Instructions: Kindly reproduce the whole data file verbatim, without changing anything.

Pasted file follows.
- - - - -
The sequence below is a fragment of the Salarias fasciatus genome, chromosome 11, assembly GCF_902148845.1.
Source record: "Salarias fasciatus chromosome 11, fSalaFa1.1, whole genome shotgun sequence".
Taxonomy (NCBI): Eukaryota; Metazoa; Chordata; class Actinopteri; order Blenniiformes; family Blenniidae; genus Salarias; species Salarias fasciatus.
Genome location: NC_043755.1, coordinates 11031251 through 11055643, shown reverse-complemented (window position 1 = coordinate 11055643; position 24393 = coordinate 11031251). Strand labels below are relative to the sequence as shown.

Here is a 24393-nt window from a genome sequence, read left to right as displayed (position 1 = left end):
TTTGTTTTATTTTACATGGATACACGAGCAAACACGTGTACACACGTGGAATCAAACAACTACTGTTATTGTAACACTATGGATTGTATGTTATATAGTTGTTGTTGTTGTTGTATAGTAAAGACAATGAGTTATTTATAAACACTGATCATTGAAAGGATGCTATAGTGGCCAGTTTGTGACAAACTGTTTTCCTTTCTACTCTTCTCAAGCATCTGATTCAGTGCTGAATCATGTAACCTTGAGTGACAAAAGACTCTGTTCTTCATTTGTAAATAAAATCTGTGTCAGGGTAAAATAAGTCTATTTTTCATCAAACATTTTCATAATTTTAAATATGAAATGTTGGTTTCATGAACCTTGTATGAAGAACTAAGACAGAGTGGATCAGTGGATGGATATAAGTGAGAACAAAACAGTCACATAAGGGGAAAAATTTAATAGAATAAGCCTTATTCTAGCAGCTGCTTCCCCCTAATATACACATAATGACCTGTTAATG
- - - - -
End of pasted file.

The sequence below is a fragment of the Salarias fasciatus genome, chromosome 11, assembly GCF_902148845.1.
Source record: "Salarias fasciatus chromosome 11, fSalaFa1.1, whole genome shotgun sequence".
Taxonomy (NCBI): Eukaryota; Metazoa; Chordata; class Actinopteri; order Blenniiformes; family Blenniidae; genus Salarias; species Salarias fasciatus.
Genome location: NC_043755.1, coordinates 11031251 through 11055643, shown reverse-complemented (window position 1 = coordinate 11055643; position 24393 = coordinate 11031251). Strand labels below are relative to the sequence as shown.

Here is a 24393-nt window from a genome sequence, read left to right as displayed (position 1 = left end):
TTTGTTTTATTTTACATGGATACACGAGCAAACACGTGTACACACGTGGAATCAAACAACTACTGTTATTGTAACACTATGGATTGTATGTTATATAGTTGTTGTTGTTGTTGTATAGTAAAGACAATGAGTTATTTATAAACACTGATCATTGAAAGGATGCTATAGTGGCCAGTTTGTGACAAACTGTTTTCCTTTCTACTCTTCTCAAGCATCTGATTCAGTGCTGAATCATGTAACCTTGAGTGACAAAAGACTCTGTTCTTCATTTGTAAATAAAATCTGTGTCAGGGTAAAATAAGTCTATTTTTCATCAAACATTTTCATAATTTTAAATATGAAATGTTGGTTTCATGAACCTTGTATGAAGAACTAAGACAGAGTGGATCAGTGGATGGATATAAGTGAGAACAAAACAGTCACATAAGGGGAAAAATTTAATAGAATAAGCCTTATTCTAGCAGCTGCTTCCCCCTAATATACACATAATGACCTGTTAATG